• You can add some corn starch toward the end of the cooking, before your sauce is fully reduced. A question here discusses how to use corn starch for thckening: cooking.stackexchange.com/questions/9220/…
    – Wolfgang
    Commented Aug 4, 2017 at 12:01

I think your answer is found by responding to the question: "Why do I make my own ketchup?" Heinz ketchup is delicious. It is also produced in mass quantities. You'll never compete on cost because of economies of scale. If you are purchasing ingredients, homemade ketchup is just going to cost more. This brings me to the question I posed. If your answers are "it's fun"...."I like the flavor"...."I prefer my ketchup over Heinz"...anything along those lines, you may just have to accept that yours will cost more to produce. Maybe find a way to buy tomatoes in bulk? You might get even closer if you grow your own tomatoes. Even then, the cost would likely be more when you take all of the production variables into account. Any "stretching" will change your recipe, probably at more cost, possibly at risk to the flavor you have developed. If you are trying to make ketchup to save money, there are probably more impactful home financial strategies you could employ.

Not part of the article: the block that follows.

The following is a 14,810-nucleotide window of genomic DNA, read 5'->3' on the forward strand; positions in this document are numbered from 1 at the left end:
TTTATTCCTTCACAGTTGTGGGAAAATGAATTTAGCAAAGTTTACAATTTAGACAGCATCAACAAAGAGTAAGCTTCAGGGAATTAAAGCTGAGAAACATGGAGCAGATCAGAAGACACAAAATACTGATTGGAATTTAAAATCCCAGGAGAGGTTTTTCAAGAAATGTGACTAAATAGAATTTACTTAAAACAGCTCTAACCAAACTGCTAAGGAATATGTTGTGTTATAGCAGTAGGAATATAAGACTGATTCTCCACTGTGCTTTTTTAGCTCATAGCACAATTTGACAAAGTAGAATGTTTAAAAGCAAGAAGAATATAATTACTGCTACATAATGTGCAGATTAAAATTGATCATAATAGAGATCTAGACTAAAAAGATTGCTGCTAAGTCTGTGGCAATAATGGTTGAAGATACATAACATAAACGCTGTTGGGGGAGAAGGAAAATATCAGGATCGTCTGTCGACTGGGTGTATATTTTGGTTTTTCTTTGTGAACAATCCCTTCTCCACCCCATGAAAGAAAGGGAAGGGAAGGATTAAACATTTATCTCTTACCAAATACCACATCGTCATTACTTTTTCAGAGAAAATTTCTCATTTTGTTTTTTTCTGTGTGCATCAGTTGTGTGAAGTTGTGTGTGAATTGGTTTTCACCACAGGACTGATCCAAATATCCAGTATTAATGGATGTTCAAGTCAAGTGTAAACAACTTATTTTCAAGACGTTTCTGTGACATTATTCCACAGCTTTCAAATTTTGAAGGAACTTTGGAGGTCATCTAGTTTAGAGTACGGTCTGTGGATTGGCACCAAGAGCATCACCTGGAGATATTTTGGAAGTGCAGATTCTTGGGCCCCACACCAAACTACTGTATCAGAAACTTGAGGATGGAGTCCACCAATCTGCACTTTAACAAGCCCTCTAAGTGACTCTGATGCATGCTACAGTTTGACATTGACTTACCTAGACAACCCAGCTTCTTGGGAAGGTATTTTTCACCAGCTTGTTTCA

• Thanks for the answer. My main reason is to make it healthy, actually. Heinz has high levels of sugar/corn syrup and I figured if I made it fresh, the tomato taste would be a lot more flavorful and less sugar would be required to make the ketchup taste good.
    – user60513
    Commented Aug 4, 2017 at 1:09
  • 1
    The thing that makes the ketchup made with fresh tomatoes taste good is.... sugar! Natural sugars in the tomatoes that is. If reducing the sugar levels is your goal then you might want to look at artificial sweeteners.